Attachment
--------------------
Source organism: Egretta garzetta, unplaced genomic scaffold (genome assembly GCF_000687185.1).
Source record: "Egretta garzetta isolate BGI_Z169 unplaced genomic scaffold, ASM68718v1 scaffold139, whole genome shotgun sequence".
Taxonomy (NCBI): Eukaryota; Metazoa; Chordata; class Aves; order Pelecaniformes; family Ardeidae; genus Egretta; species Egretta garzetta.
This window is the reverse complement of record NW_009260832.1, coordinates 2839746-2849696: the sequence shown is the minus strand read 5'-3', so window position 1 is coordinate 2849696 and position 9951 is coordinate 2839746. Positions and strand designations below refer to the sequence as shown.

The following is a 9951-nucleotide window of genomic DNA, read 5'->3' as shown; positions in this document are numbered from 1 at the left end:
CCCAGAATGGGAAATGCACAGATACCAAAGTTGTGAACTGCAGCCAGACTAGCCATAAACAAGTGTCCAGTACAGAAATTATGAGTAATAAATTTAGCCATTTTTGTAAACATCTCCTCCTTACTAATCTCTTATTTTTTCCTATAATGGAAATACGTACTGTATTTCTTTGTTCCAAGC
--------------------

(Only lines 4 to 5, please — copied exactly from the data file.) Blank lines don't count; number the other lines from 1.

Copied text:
This window is the reverse complement of record NW_009260832.1, coordinates 2839746-2849696: the sequence shown is the minus strand read 5'-3', so window position 1 is coordinate 2849696 and position 9951 is coordinate 2839746. Positions and strand designations below refer to the sequence as shown.

The following is a 9951-nucleotide window of genomic DNA, read 5'->3' as shown; positions in this document are numbered from 1 at the left end: